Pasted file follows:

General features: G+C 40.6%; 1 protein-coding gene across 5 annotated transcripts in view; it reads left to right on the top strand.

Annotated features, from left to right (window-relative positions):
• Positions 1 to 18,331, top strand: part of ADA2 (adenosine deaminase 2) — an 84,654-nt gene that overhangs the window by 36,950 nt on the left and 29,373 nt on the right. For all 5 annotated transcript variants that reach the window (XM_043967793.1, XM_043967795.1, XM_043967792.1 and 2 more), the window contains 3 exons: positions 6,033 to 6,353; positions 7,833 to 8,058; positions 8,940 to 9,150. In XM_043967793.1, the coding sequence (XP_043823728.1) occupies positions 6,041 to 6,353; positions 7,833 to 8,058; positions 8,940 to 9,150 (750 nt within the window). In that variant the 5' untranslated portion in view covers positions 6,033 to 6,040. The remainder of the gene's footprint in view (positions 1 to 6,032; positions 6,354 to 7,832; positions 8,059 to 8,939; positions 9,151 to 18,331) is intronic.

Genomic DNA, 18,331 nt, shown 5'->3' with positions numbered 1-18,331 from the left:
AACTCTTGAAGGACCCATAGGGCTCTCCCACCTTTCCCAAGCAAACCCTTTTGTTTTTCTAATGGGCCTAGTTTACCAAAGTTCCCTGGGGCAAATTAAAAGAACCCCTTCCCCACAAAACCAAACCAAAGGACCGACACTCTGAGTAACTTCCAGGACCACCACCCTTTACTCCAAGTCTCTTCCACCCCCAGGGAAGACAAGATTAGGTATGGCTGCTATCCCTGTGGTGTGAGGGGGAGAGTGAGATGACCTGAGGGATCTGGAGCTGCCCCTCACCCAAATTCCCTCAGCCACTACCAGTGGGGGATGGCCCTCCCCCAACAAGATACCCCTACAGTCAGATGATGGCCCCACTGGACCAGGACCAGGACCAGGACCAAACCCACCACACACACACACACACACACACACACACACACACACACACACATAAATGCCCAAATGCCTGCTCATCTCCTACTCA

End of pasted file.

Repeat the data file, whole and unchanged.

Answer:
General features: G+C 40.6%; 1 protein-coding gene across 5 annotated transcripts in view; it reads left to right on the top strand.

Annotated features, from left to right (window-relative positions):
• Positions 1 to 18,331, top strand: part of ADA2 (adenosine deaminase 2) — an 84,654-nt gene that overhangs the window by 36,950 nt on the left and 29,373 nt on the right. For all 5 annotated transcript variants that reach the window (XM_043967793.1, XM_043967795.1, XM_043967792.1 and 2 more), the window contains 3 exons: positions 6,033 to 6,353; positions 7,833 to 8,058; positions 8,940 to 9,150. In XM_043967793.1, the coding sequence (XP_043823728.1) occupies positions 6,041 to 6,353; positions 7,833 to 8,058; positions 8,940 to 9,150 (750 nt within the window). In that variant the 5' untranslated portion in view covers positions 6,033 to 6,040. The remainder of the gene's footprint in view (positions 1 to 6,032; positions 6,354 to 7,832; positions 8,059 to 8,939; positions 9,151 to 18,331) is intronic.

Genomic DNA, 18,331 nt, shown 5'->3' with positions numbered 1-18,331 from the left:
AACTCTTGAAGGACCCATAGGGCTCTCCCACCTTTCCCAAGCAAACCCTTTTGTTTTTCTAATGGGCCTAGTTTACCAAAGTTCCCTGGGGCAAATTAAAAGAACCCCTTCCCCACAAAACCAAACCAAAGGACCGACACTCTGAGTAACTTCCAGGACCACCACCCTTTACTCCAAGTCTCTTCCACCCCCAGGGAAGACAAGATTAGGTATGGCTGCTATCCCTGTGGTGTGAGGGGGAGAGTGAGATGACCTGAGGGATCTGGAGCTGCCCCTCACCCAAATTCCCTCAGCCACTACCAGTGGGGGATGGCCCTCCCCCAACAAGATACCCCTACAGTCAGATGATGGCCCCACTGGACCAGGACCAGGACCAGGACCAAACCCACCACACACACACACACACACACACACACACACACACACACACACATAAATGCCCAAATGCCTGCTCATCTCCTACTCA